Resilience is on the way to the International Space Station. At exactly 7:27 p.m. ET on Sunday, a SpaceX Falcon 9 booster burst to life at the Kennedy Space Center’s Launch Complex 39A, its engines lighting up the Florida coast. The picture-perfect launch of the gumdrop-shaped Crew Dragon spacecraft — nicknamed Resilience — marks .
“By working together through these difficult times, you’ve inspired the nation, the world, and in no small part, the name of this incredible vehicle, Resilience,” said Michael Hopkins, spacecraft commander of Crew-1 prior to launch.
Resilience is a theme of the launch. Not since the end of the Space Shuttle program in 2011 has NASA sent humans to orbit from American soil in an operational mission. The launch for this particular mission has been delayed, pushed back and postponed multiple times — the original timeline included a launch date of November 2016. Four years , Resilience is in flight.
The Crew Dragon contains an international assembly of astronauts: Hopkins, Victor Glover and Shannon Walker of NASA, plus Soichi Noguchi of Japanese space agency JAXA. The team is expected to spend the next six months on the International Space Station.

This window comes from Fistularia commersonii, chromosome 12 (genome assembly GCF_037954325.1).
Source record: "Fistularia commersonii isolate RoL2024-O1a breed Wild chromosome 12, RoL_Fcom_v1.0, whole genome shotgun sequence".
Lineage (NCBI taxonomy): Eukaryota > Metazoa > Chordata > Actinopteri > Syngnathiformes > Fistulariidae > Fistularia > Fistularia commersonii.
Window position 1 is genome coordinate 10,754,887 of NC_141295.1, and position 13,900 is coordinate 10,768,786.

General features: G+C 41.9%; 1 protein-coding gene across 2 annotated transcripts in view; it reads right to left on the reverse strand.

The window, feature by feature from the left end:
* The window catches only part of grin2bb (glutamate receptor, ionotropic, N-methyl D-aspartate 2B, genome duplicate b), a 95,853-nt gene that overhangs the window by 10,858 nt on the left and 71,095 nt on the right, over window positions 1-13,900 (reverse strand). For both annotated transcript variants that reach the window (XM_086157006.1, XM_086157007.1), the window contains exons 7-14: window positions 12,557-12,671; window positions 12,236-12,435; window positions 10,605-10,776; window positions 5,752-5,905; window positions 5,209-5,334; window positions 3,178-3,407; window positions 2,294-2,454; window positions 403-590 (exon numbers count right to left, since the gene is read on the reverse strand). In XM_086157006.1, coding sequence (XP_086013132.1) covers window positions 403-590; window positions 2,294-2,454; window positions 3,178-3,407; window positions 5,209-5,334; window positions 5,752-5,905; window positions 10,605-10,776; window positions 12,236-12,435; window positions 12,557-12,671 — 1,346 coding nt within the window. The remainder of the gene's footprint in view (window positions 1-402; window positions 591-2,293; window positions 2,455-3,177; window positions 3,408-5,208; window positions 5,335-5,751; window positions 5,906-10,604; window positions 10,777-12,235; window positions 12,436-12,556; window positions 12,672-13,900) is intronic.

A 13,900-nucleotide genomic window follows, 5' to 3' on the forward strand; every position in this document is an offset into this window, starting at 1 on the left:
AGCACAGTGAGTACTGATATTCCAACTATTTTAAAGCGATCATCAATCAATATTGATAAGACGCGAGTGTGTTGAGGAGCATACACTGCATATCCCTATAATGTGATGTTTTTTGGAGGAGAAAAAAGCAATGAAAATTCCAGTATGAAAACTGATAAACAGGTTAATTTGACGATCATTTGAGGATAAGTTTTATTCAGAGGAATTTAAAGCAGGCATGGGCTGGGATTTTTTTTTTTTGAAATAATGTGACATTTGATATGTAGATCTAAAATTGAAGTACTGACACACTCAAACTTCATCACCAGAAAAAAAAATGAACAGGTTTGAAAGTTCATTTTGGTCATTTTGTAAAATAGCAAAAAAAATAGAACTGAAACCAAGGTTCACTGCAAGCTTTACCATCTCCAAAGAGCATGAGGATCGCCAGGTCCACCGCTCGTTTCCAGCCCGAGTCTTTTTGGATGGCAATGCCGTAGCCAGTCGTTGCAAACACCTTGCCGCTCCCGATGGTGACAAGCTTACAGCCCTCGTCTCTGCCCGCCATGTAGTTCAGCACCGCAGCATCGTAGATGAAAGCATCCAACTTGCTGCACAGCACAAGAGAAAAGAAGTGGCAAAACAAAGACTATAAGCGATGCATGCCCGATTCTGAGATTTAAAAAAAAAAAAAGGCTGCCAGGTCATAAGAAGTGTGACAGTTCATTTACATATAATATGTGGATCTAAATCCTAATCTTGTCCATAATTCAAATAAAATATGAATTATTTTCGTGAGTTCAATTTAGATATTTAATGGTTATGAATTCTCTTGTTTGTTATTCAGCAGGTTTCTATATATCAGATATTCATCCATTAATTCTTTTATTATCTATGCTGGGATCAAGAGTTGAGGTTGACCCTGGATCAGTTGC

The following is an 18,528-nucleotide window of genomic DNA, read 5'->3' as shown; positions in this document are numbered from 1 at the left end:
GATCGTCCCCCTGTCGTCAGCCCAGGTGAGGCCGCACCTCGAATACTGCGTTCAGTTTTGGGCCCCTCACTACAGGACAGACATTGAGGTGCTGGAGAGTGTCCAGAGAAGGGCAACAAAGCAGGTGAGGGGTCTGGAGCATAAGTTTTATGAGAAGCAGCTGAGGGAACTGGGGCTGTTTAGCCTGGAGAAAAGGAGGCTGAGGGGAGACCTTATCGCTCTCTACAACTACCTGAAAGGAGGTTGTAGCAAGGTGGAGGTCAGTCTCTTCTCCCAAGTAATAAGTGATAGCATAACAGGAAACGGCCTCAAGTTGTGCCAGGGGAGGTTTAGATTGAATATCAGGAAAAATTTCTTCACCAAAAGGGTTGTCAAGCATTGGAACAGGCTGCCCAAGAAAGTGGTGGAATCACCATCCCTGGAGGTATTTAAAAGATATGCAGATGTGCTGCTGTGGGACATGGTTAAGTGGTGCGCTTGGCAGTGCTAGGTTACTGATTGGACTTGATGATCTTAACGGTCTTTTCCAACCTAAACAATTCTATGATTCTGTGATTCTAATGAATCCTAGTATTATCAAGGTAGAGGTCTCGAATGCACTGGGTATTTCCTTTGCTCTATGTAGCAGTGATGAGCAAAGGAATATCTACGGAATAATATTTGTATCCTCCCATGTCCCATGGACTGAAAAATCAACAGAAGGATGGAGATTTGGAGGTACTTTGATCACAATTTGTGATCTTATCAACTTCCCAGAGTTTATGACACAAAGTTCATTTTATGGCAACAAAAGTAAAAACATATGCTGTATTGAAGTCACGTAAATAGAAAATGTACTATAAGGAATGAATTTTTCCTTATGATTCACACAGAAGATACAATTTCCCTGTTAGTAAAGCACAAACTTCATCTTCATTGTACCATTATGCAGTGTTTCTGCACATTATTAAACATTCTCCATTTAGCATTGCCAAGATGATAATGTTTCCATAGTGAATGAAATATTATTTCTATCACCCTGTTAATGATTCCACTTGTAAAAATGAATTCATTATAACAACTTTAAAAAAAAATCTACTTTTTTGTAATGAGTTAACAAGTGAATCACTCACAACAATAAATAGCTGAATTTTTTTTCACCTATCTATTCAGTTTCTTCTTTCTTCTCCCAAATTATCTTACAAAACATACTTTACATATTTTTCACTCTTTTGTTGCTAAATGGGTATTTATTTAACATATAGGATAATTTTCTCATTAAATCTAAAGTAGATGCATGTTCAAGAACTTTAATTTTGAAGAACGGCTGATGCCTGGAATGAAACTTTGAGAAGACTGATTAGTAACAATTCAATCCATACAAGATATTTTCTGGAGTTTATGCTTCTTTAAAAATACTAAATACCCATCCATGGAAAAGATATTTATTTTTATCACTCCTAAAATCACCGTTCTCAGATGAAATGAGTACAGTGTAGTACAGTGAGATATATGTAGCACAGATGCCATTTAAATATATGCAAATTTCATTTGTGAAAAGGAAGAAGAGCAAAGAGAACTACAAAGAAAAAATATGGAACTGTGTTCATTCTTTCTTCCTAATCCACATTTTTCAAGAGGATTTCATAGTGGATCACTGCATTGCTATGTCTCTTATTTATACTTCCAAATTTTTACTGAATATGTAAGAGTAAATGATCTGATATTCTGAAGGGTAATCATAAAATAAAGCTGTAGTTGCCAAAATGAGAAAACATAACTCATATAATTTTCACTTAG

“This is a great day for the United States of America and a great day for Japan,” said Jim Bridenstine, NASA administrator, at a post-launch conference. “The big milestone here is that we are now moving away from development and tests and into operational flights.”
“I am looking forward to enjoy the new era and going together for the future,” said Hiroshi Sasaki, Vice President at JAXA.
Just under 10 minutes after launch, the first stage Falcon 9 booster landed safely on the Just Read The Instructions droneship stationed in the Atlantic. It was the first time the reusable rocket was utilized in a mission and the plan is for it to be reused on the next operational flight of the SpaceX’s Crew Dragon, Crew-2.
The launch of Crew-2 is slated to occur in March, 2021 and will again carry four astronauts. It will reuse the Crew Dragon Endeavour, which was first used in the SpaceX Demo-2 mission in May.
Shortly after, at around 12 minutes, Resilience separated from the second stage and headed on its way. The spacecraft will now chase down the ISS and dock with the station on Nov. 16 around 11 p.m. ET.